Last week, two motions were passed in the House of Representatives urging the cabinet to end tolls for the West Scheldt Tunnel as soon as possible. According to Commissioner Harry van der Maas, the province and outgoing Minister Cora van Nieuwenhuizen are now working together to take concrete action. “I spoke to a very positive and constructive minister,” Van der Maas said Friday morning in committee of the Council of State.
The script should be on the table when forming the new cabinet. This should happen in September. As outgoing minister, Van Nieuwenhuizen can no longer take important decisions. Van der Maas: “A new cabinet will make a decision on this anyway. This is clear from the statements made during the election period.
Not everyone is convinced that a positive decision for Zeeland still has to be negotiated at the negotiating table. SGP party chairman Joan van Burg says she has yet to see everything. “A lot of things are now put aside by the minister, like: I am not going to do anything with it now, because I have no money for it now. It is only during the training that we will see this. is happening, ”Van Burg said.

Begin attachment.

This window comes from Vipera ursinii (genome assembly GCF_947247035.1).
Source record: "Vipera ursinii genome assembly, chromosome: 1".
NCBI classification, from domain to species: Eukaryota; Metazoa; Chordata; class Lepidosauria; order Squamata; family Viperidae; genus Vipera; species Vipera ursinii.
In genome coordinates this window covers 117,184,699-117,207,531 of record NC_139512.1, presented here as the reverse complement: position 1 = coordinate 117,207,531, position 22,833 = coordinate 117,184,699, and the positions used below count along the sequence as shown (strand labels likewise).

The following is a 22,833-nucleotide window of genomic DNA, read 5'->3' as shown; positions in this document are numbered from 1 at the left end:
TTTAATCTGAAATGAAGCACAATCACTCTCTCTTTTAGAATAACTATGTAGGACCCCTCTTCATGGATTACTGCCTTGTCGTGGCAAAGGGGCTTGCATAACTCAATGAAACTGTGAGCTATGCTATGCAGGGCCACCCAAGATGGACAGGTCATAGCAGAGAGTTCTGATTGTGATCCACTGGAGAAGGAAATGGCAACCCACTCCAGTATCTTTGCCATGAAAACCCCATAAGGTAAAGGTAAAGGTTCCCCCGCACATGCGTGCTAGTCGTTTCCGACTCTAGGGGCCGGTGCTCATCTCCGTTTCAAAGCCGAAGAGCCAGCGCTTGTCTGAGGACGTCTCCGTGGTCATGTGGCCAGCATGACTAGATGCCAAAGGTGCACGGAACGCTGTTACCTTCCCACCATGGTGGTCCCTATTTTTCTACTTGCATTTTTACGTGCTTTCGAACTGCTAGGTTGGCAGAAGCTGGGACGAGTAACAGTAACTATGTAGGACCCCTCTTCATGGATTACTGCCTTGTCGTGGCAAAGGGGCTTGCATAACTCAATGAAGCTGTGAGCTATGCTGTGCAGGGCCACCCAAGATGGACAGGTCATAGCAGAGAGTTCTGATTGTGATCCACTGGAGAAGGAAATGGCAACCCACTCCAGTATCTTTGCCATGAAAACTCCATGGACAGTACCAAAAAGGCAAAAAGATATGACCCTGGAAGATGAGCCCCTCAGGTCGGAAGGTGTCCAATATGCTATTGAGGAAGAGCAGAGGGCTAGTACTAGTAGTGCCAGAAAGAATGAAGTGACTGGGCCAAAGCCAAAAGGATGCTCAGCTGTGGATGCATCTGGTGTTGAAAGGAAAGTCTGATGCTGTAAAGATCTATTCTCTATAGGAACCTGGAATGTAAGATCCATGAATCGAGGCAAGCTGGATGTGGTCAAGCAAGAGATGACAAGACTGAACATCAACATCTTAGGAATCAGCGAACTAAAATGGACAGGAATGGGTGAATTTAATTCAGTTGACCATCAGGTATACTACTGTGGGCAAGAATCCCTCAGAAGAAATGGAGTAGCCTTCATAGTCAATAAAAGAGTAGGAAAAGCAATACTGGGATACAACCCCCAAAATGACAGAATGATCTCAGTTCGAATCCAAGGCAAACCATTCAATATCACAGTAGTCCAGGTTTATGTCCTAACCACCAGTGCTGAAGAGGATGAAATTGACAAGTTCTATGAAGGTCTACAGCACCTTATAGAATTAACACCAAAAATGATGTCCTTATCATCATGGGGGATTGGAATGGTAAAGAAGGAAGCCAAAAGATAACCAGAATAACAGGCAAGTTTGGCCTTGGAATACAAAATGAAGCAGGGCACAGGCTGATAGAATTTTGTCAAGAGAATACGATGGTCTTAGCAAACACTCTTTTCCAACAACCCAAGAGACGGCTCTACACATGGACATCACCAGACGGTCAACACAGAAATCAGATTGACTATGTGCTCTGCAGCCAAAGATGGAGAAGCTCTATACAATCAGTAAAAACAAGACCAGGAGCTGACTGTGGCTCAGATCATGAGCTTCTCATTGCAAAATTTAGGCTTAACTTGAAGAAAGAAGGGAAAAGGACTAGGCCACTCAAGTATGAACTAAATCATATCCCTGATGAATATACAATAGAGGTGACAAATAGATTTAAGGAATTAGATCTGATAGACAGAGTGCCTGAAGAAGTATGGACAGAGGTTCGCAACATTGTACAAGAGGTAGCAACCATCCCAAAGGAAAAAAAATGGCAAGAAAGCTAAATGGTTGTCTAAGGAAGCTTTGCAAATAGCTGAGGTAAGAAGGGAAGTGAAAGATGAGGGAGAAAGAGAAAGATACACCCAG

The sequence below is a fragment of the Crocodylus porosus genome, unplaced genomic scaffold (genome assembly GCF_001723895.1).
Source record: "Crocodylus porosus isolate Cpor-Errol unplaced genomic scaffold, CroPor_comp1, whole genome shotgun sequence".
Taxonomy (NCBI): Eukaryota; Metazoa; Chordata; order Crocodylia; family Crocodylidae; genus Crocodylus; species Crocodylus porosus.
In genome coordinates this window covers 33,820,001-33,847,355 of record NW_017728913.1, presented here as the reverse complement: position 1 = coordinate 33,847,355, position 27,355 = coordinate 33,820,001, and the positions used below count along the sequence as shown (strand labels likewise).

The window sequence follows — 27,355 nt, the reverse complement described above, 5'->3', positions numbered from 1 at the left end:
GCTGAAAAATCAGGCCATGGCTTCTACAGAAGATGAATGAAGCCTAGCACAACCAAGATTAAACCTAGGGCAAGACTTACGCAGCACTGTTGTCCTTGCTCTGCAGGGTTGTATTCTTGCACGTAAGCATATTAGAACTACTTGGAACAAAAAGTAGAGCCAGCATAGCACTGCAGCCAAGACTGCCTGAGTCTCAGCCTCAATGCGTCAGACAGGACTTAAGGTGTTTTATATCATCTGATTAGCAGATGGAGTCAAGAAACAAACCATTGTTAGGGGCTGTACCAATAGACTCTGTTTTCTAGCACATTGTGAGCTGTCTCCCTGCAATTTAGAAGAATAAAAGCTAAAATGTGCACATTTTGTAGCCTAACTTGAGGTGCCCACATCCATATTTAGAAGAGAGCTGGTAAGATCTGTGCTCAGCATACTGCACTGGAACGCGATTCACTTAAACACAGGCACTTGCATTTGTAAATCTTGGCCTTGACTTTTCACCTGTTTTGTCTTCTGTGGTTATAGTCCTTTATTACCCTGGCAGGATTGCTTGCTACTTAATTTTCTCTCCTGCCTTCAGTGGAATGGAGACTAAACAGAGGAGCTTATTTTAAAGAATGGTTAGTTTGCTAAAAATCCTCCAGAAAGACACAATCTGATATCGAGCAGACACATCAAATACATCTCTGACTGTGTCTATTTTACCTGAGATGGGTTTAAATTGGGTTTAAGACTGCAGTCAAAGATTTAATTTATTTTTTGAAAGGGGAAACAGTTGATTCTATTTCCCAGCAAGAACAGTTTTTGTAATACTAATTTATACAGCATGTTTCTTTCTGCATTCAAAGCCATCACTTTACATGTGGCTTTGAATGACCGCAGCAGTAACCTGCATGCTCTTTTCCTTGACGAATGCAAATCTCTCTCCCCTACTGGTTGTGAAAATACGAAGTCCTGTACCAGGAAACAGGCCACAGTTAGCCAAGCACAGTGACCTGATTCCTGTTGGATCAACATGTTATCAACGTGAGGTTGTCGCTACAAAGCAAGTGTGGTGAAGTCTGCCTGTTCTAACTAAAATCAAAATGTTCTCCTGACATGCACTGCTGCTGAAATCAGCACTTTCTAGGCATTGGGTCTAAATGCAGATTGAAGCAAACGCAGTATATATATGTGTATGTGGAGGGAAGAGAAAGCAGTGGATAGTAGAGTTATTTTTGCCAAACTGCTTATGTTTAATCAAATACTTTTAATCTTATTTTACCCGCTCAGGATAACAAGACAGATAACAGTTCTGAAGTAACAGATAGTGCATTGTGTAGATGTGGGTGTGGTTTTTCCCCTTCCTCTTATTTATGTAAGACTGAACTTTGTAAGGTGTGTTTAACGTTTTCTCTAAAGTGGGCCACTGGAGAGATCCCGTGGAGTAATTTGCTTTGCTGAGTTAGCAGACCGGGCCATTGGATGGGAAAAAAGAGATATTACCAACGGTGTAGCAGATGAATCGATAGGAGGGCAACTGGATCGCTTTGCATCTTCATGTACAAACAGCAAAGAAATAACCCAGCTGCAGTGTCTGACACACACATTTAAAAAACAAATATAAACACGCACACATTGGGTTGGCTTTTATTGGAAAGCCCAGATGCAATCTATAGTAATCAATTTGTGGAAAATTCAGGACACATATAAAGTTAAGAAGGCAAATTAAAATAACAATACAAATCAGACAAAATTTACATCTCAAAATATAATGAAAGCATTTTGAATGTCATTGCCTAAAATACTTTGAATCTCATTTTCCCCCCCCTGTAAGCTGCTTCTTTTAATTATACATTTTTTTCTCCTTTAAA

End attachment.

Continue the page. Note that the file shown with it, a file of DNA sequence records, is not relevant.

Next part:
Others were more optimistic, such as Hans de Kunder, CDA member: “Use the momentum, that’s what is happening now”, with which De Kunder referred to the two adopted motions. D66 member Ton Veraart was even more optimistic: “If we all support this lobby, then it can be organized in 2025 and maybe even 2023.”
At present, there is still a “debt” of 340 million euros on the Westerscheldetunnel; the money that will be collected by the tolls of cars and trucks circulating in the tunnel. So if the balance sheet is lifted, there will be a gap of hundreds of millions. According to D66-er Veraart and other parties such as the VVD, this could be solved by means of so-called “ghost tolls”.
“This means that the government will then pay the costs which are now covered by the collection of tolls, that is to say by passers-by,” says Veraart. According to him, the central government can divide this total amount into relatively small installments of thirty years. During the debate, MP Harry van der Maas indicated that this was an obvious scenario.
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